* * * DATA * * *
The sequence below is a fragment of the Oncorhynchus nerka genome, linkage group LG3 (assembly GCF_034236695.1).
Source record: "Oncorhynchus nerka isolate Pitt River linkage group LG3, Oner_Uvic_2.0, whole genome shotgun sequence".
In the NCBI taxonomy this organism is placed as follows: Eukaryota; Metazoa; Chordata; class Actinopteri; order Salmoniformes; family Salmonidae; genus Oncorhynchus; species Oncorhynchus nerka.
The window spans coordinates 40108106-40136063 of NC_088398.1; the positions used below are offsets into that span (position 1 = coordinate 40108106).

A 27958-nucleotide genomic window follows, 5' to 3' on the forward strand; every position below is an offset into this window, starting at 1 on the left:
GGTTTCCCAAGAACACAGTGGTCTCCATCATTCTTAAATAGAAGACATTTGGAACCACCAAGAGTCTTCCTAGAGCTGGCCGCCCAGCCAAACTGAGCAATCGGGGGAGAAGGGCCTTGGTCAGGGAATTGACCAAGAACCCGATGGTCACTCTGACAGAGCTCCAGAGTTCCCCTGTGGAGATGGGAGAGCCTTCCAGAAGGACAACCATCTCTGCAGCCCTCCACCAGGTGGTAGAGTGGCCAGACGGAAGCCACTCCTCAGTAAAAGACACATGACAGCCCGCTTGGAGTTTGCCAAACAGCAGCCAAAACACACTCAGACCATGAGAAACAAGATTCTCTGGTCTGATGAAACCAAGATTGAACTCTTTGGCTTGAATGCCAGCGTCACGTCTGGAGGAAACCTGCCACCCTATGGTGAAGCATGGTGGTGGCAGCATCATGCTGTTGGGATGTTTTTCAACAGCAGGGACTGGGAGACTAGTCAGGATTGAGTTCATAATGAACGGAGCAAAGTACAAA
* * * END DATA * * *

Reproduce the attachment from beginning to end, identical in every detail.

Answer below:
The sequence below is a fragment of the Oncorhynchus nerka genome, linkage group LG3 (assembly GCF_034236695.1).
Source record: "Oncorhynchus nerka isolate Pitt River linkage group LG3, Oner_Uvic_2.0, whole genome shotgun sequence".
In the NCBI taxonomy this organism is placed as follows: Eukaryota; Metazoa; Chordata; class Actinopteri; order Salmoniformes; family Salmonidae; genus Oncorhynchus; species Oncorhynchus nerka.
The window spans coordinates 40108106-40136063 of NC_088398.1; the positions used below are offsets into that span (position 1 = coordinate 40108106).

A 27958-nucleotide genomic window follows, 5' to 3' on the forward strand; every position below is an offset into this window, starting at 1 on the left:
GGTTTCCCAAGAACACAGTGGTCTCCATCATTCTTAAATAGAAGACATTTGGAACCACCAAGAGTCTTCCTAGAGCTGGCCGCCCAGCCAAACTGAGCAATCGGGGGAGAAGGGCCTTGGTCAGGGAATTGACCAAGAACCCGATGGTCACTCTGACAGAGCTCCAGAGTTCCCCTGTGGAGATGGGAGAGCCTTCCAGAAGGACAACCATCTCTGCAGCCCTCCACCAGGTGGTAGAGTGGCCAGACGGAAGCCACTCCTCAGTAAAAGACACATGACAGCCCGCTTGGAGTTTGCCAAACAGCAGCCAAAACACACTCAGACCATGAGAAACAAGATTCTCTGGTCTGATGAAACCAAGATTGAACTCTTTGGCTTGAATGCCAGCGTCACGTCTGGAGGAAACCTGCCACCCTATGGTGAAGCATGGTGGTGGCAGCATCATGCTGTTGGGATGTTTTTCAACAGCAGGGACTGGGAGACTAGTCAGGATTGAGTTCATAATGAACGGAGCAAAGTACAAA